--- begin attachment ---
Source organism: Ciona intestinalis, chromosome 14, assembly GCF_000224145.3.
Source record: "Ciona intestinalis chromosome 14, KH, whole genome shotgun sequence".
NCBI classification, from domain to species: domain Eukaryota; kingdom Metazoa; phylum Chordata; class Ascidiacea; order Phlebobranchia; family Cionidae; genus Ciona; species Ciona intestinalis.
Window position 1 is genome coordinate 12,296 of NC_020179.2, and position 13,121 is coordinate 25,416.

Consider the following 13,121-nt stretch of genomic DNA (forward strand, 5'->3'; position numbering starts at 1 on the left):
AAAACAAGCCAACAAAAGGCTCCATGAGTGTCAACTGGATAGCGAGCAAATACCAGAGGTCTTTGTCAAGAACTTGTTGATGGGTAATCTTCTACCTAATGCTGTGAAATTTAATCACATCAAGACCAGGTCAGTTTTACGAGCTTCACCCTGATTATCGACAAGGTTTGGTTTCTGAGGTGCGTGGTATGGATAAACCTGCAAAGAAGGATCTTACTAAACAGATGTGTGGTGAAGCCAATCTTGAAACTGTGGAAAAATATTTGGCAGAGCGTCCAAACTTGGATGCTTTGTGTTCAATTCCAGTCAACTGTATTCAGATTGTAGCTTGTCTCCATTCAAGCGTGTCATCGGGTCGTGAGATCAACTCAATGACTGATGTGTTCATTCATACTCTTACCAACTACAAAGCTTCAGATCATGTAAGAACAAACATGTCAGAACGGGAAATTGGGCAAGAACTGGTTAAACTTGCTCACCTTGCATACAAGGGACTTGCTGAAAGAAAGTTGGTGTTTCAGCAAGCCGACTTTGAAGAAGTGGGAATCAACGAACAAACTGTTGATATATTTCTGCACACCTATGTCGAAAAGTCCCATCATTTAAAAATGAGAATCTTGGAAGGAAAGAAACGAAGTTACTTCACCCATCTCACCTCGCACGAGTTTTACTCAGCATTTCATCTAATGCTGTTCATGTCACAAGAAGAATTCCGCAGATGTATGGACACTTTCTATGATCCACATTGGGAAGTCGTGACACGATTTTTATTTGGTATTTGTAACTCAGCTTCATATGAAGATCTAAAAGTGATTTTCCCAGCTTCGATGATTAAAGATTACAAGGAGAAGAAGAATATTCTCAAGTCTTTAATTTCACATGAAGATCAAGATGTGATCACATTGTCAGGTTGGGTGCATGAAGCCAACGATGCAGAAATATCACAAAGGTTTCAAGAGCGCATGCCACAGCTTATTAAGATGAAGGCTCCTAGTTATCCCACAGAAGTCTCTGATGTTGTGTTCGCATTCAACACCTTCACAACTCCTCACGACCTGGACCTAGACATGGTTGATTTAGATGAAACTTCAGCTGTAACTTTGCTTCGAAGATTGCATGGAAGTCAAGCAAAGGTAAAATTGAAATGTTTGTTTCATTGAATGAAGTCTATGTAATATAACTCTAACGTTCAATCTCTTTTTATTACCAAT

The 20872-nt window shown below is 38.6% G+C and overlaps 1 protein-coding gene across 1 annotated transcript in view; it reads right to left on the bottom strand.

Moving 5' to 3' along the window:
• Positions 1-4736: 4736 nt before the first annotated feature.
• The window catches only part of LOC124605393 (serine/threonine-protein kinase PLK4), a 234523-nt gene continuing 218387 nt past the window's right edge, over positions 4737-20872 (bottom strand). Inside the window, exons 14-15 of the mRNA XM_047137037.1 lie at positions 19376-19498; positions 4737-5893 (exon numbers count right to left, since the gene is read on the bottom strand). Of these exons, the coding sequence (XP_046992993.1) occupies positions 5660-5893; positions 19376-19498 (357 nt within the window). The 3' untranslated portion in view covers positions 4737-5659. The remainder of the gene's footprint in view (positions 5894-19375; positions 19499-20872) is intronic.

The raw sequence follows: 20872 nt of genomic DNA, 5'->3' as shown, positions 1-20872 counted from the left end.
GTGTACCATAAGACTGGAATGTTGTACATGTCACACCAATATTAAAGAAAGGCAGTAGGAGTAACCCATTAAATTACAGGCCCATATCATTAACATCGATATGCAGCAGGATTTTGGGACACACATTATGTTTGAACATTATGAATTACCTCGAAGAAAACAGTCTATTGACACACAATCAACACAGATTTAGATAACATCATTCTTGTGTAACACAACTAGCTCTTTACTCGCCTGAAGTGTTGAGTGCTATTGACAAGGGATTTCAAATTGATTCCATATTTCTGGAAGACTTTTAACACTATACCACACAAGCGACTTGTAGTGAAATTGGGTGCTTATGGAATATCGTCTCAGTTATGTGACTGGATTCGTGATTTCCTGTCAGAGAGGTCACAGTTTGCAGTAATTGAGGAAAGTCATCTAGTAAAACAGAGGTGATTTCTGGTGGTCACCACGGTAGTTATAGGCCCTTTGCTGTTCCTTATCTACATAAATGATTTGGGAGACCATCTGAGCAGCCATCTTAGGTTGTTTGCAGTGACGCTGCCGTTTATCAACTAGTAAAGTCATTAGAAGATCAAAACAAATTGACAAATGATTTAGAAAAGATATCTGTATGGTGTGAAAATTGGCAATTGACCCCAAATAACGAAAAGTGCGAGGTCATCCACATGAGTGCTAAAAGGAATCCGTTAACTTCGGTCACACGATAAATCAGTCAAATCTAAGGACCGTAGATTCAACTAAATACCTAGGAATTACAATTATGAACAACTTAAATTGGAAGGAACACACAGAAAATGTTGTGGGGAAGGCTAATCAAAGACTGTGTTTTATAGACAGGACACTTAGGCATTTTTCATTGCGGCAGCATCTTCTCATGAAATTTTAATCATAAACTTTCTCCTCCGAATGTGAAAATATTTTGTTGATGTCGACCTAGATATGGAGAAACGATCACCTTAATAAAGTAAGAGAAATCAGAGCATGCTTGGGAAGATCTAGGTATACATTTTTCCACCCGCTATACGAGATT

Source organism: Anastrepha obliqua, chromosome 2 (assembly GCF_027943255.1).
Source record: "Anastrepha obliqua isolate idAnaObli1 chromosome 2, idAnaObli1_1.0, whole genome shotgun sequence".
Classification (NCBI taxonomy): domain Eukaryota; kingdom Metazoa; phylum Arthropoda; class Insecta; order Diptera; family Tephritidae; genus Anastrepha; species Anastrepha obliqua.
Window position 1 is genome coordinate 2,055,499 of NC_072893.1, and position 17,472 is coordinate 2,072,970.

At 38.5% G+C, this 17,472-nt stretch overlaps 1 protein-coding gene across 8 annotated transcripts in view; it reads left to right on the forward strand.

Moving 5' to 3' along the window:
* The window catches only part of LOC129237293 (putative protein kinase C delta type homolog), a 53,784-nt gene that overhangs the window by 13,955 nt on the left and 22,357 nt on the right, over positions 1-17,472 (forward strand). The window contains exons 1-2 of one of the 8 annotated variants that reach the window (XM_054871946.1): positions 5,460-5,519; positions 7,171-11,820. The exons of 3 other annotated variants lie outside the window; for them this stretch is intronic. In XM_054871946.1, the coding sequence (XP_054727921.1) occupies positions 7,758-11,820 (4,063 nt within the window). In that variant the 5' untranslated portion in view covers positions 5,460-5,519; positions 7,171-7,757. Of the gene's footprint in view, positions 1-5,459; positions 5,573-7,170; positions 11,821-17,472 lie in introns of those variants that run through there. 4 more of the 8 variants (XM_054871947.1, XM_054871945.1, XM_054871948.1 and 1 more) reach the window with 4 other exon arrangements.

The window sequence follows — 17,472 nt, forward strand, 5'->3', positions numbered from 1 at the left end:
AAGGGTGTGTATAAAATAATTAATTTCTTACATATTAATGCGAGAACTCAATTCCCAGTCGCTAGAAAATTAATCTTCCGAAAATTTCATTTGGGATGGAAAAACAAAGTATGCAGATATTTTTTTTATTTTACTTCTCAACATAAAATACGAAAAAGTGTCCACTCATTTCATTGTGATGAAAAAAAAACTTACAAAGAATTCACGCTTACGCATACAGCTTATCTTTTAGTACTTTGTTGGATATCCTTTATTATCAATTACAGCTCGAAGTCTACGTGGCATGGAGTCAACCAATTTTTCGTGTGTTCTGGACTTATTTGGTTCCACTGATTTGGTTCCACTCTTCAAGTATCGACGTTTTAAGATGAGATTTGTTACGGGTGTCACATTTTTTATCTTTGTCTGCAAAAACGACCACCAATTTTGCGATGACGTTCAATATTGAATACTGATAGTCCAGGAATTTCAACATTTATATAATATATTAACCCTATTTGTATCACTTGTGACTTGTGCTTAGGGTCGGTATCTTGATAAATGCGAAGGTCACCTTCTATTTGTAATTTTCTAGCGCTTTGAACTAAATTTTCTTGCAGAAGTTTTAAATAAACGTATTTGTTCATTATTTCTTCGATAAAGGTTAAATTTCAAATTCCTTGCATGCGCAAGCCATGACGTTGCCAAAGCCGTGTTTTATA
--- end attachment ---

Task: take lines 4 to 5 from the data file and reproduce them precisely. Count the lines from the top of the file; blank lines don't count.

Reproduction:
Window position 1 is genome coordinate 12,296 of NC_020179.2, and position 13,121 is coordinate 25,416.

Consider the following 13,121-nt stretch of genomic DNA (forward strand, 5'->3'; position numbering starts at 1 on the left):